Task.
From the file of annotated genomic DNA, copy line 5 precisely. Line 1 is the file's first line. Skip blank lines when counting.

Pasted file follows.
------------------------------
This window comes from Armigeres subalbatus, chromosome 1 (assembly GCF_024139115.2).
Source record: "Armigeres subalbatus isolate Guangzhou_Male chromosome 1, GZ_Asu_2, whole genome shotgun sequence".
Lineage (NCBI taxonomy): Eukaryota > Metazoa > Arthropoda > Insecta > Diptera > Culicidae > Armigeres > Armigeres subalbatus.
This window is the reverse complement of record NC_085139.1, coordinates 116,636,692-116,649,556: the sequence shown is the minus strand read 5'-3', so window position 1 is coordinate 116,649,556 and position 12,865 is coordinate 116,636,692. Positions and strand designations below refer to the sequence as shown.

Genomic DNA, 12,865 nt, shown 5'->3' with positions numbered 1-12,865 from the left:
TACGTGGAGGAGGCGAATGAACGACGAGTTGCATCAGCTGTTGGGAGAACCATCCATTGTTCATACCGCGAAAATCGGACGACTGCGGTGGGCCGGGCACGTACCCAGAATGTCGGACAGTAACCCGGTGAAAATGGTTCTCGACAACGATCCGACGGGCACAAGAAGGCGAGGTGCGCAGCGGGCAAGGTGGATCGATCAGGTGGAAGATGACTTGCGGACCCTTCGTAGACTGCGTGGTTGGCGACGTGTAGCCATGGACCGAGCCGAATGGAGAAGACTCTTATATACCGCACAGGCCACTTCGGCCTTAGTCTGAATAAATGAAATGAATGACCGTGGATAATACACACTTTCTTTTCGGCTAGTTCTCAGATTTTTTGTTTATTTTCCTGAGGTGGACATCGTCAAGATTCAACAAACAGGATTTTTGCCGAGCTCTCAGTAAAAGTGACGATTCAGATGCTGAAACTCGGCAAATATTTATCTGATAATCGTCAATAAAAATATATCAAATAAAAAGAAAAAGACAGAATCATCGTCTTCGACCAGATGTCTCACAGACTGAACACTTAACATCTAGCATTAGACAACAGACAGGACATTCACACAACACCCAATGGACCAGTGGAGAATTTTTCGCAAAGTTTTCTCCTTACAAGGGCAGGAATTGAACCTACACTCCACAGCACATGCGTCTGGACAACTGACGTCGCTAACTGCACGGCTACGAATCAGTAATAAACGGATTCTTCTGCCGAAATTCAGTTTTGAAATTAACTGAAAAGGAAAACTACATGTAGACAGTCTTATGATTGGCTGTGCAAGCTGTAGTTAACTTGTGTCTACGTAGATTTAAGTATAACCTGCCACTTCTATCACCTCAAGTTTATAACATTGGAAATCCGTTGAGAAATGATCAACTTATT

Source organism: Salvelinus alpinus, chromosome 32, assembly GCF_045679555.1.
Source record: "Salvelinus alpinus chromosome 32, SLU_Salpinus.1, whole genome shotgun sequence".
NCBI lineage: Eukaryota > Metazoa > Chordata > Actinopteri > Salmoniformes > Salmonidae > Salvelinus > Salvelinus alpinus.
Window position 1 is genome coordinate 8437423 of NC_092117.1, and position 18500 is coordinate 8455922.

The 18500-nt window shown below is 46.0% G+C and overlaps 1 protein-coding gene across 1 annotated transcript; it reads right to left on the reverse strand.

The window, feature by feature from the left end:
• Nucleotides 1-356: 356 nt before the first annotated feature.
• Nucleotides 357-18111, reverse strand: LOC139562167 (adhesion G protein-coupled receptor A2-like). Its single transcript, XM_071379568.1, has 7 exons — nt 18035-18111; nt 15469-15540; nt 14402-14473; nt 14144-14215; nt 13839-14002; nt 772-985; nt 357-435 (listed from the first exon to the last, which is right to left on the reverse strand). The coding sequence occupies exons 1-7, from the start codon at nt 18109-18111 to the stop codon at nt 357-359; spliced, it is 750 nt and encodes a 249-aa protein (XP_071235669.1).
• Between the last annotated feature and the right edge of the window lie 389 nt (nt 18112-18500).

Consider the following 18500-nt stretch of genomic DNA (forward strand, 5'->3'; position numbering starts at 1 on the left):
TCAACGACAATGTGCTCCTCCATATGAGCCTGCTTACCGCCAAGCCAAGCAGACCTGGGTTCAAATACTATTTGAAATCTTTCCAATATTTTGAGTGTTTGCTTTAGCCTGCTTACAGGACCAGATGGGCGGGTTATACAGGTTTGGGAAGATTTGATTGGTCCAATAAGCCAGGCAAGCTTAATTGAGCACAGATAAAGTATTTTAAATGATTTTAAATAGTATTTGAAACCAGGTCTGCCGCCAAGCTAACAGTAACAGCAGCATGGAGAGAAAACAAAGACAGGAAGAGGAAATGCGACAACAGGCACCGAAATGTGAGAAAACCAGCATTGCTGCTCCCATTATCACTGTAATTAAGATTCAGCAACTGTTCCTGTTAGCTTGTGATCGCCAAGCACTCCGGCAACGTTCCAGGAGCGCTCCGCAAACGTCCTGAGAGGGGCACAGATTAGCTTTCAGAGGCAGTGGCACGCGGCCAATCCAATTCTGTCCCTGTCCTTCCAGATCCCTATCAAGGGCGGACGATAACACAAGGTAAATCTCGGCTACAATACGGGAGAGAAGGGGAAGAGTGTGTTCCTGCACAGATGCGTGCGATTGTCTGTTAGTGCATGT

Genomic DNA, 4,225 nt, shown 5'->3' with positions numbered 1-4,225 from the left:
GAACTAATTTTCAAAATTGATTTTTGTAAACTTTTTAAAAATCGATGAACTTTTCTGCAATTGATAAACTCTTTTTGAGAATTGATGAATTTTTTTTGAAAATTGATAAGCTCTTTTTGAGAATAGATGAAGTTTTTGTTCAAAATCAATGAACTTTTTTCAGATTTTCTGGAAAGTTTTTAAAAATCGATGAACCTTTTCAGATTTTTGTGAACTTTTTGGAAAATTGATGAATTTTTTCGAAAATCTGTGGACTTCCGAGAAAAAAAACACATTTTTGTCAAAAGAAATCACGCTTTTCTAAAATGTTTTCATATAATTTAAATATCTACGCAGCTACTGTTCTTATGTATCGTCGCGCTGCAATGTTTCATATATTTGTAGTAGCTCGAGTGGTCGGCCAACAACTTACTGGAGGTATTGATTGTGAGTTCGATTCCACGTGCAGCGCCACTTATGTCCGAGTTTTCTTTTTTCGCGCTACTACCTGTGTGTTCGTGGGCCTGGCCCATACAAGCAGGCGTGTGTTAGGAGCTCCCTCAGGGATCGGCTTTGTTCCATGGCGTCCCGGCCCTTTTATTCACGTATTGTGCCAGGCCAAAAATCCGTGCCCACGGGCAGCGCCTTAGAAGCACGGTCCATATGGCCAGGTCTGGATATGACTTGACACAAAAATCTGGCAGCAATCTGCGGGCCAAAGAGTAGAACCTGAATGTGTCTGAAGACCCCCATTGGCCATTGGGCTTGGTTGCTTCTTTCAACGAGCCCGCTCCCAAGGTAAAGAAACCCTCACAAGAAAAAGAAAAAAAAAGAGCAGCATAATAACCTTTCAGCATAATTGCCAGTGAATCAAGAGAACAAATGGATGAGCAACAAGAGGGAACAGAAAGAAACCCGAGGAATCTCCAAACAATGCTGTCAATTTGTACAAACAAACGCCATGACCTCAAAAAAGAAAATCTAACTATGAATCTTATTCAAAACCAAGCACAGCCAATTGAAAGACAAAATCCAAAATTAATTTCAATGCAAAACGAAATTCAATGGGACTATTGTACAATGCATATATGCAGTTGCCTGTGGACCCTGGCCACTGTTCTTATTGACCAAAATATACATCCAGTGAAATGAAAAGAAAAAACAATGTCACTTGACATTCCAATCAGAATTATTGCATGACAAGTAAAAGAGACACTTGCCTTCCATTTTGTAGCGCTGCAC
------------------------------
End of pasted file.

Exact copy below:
Genomic DNA, 12,865 nt, shown 5'->3' with positions numbered 1-12,865 from the left: